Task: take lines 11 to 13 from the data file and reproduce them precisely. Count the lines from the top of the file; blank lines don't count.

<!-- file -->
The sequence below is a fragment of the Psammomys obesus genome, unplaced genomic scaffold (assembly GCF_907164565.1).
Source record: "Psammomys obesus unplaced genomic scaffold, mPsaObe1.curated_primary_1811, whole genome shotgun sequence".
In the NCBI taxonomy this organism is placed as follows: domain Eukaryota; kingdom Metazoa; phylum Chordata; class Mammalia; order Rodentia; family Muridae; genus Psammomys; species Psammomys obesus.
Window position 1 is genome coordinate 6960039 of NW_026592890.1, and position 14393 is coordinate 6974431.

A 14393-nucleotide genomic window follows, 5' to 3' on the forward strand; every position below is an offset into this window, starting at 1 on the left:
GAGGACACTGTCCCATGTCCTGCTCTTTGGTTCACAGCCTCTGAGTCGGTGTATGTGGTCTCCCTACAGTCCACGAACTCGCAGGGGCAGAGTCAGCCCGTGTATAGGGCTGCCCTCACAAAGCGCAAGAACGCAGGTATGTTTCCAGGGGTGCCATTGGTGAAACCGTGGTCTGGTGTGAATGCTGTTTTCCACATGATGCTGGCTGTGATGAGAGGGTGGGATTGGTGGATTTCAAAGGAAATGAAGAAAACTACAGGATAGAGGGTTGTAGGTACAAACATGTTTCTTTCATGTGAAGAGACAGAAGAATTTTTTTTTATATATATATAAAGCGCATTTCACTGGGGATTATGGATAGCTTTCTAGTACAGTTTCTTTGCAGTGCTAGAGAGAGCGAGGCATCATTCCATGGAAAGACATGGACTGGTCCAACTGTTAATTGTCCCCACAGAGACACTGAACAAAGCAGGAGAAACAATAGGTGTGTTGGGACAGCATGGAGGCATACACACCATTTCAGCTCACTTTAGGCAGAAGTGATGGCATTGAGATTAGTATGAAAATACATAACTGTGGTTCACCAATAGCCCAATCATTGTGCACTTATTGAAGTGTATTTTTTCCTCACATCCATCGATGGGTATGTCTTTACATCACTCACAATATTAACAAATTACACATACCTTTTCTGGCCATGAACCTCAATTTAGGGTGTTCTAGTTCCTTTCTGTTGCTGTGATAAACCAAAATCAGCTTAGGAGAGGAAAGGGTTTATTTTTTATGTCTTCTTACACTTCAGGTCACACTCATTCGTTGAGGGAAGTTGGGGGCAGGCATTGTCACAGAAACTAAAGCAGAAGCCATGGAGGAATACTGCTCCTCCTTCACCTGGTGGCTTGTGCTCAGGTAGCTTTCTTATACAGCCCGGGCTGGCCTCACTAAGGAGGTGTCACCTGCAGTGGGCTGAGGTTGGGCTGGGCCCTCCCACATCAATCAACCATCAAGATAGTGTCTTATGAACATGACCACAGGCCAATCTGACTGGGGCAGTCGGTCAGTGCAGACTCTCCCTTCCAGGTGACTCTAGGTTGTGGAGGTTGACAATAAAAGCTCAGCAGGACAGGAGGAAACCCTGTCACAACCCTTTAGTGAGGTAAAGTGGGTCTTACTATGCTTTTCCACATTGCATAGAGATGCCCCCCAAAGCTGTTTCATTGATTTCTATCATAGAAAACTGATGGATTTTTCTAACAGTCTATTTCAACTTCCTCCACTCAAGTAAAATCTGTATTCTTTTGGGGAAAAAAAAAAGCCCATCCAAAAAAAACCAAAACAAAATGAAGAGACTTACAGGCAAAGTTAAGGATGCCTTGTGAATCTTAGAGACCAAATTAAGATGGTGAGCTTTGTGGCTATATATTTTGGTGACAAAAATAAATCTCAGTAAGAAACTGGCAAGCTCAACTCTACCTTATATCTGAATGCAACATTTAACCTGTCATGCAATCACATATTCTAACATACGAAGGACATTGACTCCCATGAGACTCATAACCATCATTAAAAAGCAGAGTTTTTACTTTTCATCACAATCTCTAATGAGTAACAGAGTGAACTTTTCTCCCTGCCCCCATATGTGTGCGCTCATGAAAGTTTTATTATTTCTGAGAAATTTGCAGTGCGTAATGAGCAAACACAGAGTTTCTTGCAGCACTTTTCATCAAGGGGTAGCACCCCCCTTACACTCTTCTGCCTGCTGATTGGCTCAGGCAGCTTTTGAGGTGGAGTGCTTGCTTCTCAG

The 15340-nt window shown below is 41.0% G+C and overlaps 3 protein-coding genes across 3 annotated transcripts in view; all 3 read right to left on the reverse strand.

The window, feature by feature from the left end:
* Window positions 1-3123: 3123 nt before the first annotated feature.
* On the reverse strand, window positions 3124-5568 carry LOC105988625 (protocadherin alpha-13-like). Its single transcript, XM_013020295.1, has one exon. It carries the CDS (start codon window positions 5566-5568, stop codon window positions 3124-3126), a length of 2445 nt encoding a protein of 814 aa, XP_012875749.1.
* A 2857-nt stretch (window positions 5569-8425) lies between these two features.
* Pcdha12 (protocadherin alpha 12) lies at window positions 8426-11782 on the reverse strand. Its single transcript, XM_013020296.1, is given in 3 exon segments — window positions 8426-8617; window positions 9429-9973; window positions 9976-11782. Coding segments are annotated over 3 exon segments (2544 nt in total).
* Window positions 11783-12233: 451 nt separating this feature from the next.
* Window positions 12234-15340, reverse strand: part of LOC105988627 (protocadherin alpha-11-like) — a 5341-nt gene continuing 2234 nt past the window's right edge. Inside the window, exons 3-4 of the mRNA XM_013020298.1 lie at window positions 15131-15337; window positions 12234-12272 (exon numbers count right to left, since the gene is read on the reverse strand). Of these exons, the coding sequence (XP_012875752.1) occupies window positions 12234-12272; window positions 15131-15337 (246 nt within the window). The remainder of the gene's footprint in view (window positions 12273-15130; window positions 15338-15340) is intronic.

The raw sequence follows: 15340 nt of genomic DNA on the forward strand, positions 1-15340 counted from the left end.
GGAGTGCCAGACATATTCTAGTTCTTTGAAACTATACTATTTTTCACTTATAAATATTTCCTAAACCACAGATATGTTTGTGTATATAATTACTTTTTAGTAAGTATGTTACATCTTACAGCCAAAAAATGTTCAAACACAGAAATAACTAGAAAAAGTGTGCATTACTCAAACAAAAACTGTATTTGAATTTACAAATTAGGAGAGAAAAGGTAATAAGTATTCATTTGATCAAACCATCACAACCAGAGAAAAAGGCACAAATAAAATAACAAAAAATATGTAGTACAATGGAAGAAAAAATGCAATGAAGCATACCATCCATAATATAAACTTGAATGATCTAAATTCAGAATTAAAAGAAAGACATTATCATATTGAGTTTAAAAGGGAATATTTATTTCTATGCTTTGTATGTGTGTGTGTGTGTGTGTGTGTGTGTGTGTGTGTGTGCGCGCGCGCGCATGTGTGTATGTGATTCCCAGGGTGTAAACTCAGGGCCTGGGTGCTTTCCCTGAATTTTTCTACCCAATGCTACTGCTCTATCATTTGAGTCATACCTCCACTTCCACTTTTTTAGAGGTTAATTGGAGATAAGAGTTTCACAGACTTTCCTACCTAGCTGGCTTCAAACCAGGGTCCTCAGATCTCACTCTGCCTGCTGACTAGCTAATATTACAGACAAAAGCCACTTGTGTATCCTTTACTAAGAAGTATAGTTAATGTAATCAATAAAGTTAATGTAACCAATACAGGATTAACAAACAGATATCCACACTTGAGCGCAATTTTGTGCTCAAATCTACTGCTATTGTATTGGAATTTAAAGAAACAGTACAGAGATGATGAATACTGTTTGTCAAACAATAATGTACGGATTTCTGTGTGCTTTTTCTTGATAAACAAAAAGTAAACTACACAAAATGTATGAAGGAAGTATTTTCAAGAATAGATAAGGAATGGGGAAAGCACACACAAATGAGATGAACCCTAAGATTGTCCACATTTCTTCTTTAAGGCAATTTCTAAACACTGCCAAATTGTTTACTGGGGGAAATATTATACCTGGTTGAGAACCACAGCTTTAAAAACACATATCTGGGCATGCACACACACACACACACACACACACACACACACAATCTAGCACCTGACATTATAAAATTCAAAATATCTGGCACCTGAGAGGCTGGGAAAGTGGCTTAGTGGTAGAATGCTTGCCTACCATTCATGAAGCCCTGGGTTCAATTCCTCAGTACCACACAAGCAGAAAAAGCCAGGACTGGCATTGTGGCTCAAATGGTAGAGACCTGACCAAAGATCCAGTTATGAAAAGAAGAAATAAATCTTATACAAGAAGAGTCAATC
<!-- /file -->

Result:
* A 2857-nt stretch (window positions 5569-8425) lies between these two features.
* Pcdha12 (protocadherin alpha 12) lies at window positions 8426-11782 on the reverse strand. Its single transcript, XM_013020296.1, is given in 3 exon segments — window positions 8426-8617; window positions 9429-9973; window positions 9976-11782. Coding segments are annotated over 3 exon segments (2544 nt in total).
* Window positions 11783-12233: 451 nt separating this feature from the next.